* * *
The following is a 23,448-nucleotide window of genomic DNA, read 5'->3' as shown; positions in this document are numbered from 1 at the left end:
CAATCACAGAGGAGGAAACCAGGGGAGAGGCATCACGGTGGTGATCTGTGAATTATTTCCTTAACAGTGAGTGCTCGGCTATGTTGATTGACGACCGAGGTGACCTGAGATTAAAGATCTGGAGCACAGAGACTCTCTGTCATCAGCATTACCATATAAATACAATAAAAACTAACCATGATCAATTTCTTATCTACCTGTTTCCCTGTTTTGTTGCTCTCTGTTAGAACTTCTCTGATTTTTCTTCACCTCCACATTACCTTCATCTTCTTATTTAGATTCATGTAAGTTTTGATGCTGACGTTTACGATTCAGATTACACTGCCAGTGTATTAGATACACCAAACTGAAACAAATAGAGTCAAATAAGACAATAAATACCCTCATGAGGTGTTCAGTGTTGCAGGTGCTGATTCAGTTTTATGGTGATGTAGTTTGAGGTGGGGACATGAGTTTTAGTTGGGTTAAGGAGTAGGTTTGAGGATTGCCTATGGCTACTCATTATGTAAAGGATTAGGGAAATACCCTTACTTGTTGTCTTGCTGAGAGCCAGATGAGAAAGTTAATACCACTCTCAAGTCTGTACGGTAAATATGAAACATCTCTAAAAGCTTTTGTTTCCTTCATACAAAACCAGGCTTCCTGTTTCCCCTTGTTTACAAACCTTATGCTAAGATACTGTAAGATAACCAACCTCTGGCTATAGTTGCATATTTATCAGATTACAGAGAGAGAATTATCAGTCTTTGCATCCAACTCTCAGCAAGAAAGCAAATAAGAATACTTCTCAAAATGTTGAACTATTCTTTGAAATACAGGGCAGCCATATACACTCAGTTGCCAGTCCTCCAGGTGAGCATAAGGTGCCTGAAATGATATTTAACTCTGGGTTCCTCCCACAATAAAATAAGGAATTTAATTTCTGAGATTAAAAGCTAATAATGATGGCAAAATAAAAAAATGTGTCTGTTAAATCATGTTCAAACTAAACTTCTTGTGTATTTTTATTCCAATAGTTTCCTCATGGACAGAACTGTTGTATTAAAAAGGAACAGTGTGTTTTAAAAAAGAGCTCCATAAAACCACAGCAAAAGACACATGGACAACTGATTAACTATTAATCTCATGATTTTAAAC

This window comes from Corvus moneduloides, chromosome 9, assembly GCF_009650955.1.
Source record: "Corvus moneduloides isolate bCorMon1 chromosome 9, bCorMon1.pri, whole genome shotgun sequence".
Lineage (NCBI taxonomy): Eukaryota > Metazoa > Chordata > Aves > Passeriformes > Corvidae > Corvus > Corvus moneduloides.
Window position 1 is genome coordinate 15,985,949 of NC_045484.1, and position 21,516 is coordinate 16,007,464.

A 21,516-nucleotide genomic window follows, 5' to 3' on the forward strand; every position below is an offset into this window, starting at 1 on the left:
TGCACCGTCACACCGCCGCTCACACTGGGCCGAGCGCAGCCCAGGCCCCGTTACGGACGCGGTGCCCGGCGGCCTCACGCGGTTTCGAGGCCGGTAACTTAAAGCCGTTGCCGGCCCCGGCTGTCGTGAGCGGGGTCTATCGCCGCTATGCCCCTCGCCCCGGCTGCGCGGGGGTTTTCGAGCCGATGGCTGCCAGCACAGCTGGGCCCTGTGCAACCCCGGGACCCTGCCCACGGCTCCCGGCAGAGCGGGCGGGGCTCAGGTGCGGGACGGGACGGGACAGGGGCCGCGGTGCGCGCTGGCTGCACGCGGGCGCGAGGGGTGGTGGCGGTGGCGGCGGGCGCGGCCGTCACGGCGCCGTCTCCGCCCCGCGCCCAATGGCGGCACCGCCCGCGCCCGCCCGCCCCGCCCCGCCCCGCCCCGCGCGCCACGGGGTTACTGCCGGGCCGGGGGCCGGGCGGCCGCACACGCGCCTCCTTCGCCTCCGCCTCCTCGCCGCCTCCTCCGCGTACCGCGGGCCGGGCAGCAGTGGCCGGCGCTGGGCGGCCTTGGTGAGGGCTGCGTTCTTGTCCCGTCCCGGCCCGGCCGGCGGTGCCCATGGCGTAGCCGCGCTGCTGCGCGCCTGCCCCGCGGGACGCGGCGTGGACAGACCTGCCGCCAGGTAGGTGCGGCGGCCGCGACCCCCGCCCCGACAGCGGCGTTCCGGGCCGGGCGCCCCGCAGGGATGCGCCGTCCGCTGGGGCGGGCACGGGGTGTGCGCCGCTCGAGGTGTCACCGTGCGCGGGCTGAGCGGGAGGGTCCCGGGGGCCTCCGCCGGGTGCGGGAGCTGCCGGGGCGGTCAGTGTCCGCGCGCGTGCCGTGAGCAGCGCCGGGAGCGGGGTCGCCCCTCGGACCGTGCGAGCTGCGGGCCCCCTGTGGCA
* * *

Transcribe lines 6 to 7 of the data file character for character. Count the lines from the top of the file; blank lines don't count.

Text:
Window position 1 is genome coordinate 15,985,949 of NC_045484.1, and position 21,516 is coordinate 16,007,464.

A 21,516-nucleotide genomic window follows, 5' to 3' on the forward strand; every position below is an offset into this window, starting at 1 on the left: